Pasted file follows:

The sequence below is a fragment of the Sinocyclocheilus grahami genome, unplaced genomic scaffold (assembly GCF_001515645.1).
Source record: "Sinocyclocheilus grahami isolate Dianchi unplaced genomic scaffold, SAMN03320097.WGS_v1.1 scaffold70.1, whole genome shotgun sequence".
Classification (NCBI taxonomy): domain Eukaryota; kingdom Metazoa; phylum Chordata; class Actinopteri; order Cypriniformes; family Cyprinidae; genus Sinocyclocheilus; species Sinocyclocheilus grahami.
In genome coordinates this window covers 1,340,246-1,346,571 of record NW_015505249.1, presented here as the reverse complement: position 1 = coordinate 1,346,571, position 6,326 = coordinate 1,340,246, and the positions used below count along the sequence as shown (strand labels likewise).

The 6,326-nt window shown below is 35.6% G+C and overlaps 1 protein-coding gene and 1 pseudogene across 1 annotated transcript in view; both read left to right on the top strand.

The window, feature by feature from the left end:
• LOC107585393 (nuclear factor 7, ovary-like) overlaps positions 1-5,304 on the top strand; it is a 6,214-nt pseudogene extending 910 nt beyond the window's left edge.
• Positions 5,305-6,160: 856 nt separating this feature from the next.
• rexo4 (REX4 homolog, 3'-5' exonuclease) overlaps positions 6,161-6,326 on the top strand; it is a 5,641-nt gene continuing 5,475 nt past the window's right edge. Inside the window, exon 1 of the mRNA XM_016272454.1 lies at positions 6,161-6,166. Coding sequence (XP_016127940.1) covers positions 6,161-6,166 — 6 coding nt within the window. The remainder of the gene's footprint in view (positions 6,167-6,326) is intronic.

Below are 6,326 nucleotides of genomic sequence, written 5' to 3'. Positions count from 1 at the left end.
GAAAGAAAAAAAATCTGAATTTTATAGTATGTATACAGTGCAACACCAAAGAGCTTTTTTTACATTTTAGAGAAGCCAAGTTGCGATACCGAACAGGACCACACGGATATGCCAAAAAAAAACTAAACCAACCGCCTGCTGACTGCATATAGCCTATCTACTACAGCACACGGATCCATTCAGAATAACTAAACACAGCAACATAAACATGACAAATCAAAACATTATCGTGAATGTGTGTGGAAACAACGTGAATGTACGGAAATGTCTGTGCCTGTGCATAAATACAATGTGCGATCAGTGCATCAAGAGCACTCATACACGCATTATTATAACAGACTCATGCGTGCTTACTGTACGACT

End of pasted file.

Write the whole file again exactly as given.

The sequence below is a fragment of the Sinocyclocheilus grahami genome, unplaced genomic scaffold (assembly GCF_001515645.1).
Source record: "Sinocyclocheilus grahami isolate Dianchi unplaced genomic scaffold, SAMN03320097.WGS_v1.1 scaffold70.1, whole genome shotgun sequence".
Classification (NCBI taxonomy): domain Eukaryota; kingdom Metazoa; phylum Chordata; class Actinopteri; order Cypriniformes; family Cyprinidae; genus Sinocyclocheilus; species Sinocyclocheilus grahami.
In genome coordinates this window covers 1,340,246-1,346,571 of record NW_015505249.1, presented here as the reverse complement: position 1 = coordinate 1,346,571, position 6,326 = coordinate 1,340,246, and the positions used below count along the sequence as shown (strand labels likewise).

The 6,326-nt window shown below is 35.6% G+C and overlaps 1 protein-coding gene and 1 pseudogene across 1 annotated transcript in view; both read left to right on the top strand.

The window, feature by feature from the left end:
• LOC107585393 (nuclear factor 7, ovary-like) overlaps positions 1-5,304 on the top strand; it is a 6,214-nt pseudogene extending 910 nt beyond the window's left edge.
• Positions 5,305-6,160: 856 nt separating this feature from the next.
• rexo4 (REX4 homolog, 3'-5' exonuclease) overlaps positions 6,161-6,326 on the top strand; it is a 5,641-nt gene continuing 5,475 nt past the window's right edge. Inside the window, exon 1 of the mRNA XM_016272454.1 lies at positions 6,161-6,166. Coding sequence (XP_016127940.1) covers positions 6,161-6,166 — 6 coding nt within the window. The remainder of the gene's footprint in view (positions 6,167-6,326) is intronic.

Below are 6,326 nucleotides of genomic sequence, written 5' to 3'. Positions count from 1 at the left end.
GAAAGAAAAAAAATCTGAATTTTATAGTATGTATACAGTGCAACACCAAAGAGCTTTTTTTACATTTTAGAGAAGCCAAGTTGCGATACCGAACAGGACCACACGGATATGCCAAAAAAAAACTAAACCAACCGCCTGCTGACTGCATATAGCCTATCTACTACAGCACACGGATCCATTCAGAATAACTAAACACAGCAACATAAACATGACAAATCAAAACATTATCGTGAATGTGTGTGGAAACAACGTGAATGTACGGAAATGTCTGTGCCTGTGCATAAATACAATGTGCGATCAGTGCATCAAGAGCACTCATACACGCATTATTATAACAGACTCATGCGTGCTTACTGTACGACT